For Franchetti and his team, the core of the work focuses on creating a formalized method of creating the programming codes that are generated automatically or semiautomatically for these systems. With formalized algorithms, his team aims to create proofs that these codes meet certain security standards that will provide the basis for more fortified systems. "In order to attack the problem that DARPA has given us – to secure cars and robots that have increased computer technology – we need systems that can recognize when they are being attacked," said Franchetti. "Then, if you can adapt the response the computer through verified software, we can come to a means of developing systems that are secure by their nature."

This project is a culmination of careful planning and recruiting over several years. As he pointed out, it is not he alone who should take the credit for this grant, but rather an interdisciplinary team of researchers in robotics, signal processing, symbolic math, and other backgrounds that will aid in meeting DARPA's challenge. If the challenge is met, the output can be commercialized by private companies or for military use.

ff-rock4 smallAnd the beat goes on ...

Franchetti is working on another DARPA project, supported by grants of $5 million over 5 years, for the program known as PERFECT: Power Efficiency Revolution for Embedded Computing Technologies. Many deployed military information systems have constrained computational capability due to limited electrical power available on platforms, cooling challenges, and size and weight limitations. These place restrictions on the amount of information that can be processed in real time, resulting in the possibility that valuable real-time information is not delivered in a timely manner. PERFECT's goal is to increase the current embedded processing systems' power efficiency from 1 giga floating point operations per second per watt (GFLOPS/w) to 75 GFLOPS/w. This 75 GLOPS/w is what the military anticipates requiring in the future for power efficiency and for meeting the challenge to speed up delivery of real-time information.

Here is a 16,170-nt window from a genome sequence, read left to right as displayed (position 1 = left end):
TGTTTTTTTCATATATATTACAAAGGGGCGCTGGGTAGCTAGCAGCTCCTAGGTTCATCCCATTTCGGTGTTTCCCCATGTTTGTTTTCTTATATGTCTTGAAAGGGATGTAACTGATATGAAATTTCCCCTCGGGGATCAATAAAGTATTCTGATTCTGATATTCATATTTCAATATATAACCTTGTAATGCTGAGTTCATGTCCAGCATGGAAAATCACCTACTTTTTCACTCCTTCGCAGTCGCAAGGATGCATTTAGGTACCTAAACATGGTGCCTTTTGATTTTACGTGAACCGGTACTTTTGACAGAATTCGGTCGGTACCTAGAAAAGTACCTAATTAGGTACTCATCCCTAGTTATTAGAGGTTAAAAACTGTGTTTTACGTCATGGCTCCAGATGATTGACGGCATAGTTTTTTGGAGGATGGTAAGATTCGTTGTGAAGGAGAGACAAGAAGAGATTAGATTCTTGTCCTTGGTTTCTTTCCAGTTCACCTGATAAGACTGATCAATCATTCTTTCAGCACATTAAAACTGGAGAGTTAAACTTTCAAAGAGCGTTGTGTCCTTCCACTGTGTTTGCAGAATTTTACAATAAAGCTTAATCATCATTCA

With Franchetti receiving these major grants, he'll be in the States for awhile, but he doesn't mind. He likes the convenience of simply walking across campus and picking the brain of a cosmology researcher about computations on a super computer simulating millions of atoms to figure out the melting point – just one example of water cooler conversation.

Though Franchetti admits to the initial disorientation and adjustments that many newcomers have to make when they first arrive in the US, he says these experiences all gave him his "street cred" – academic street cred – a necessary international experience credential showing that you can adapt and figure out how things work. However, every now and then he thinks that maybe one day he will reunite with his old band in Austria for another round.

"Playing the electric guitar is my outlet. And maybe in 10 or 20 years when the kids are out of school, maybe me and the old guys – having mellowed out by then – will get back together and go to a bar and do it again."


This article is based on an interview conducted by the author, Juliet M. Beverly, with Franz Franchetti, associate research professor in the Department of Electrical and Computer Engineering at Carnegie Mellon University.


Motavalli, J. "The Dozens of Computers That Make Modern Cars Go (and Stop)." The New York Times. February 4, 2010.  (accessed May 6, 2013).


DARPA. Information Innovation Office. "High-Assurance Cyber Military Systems (HACMS)." (accessed March 7, 2013).

DARPA. Microsystems Technology Office. "Power Efficiency Revolution for Embedded Computing Technologies (PERFECT)." (accessed March 7, 2013).

Carnegie Mellon University. Carnegie Mellon News. "Press Release: Carnegie Mellon's Franz Franchetti Receives Defense Department Funding To Develop Safer Software Technologies." February 27, 2013.(accessed March 7, 2013).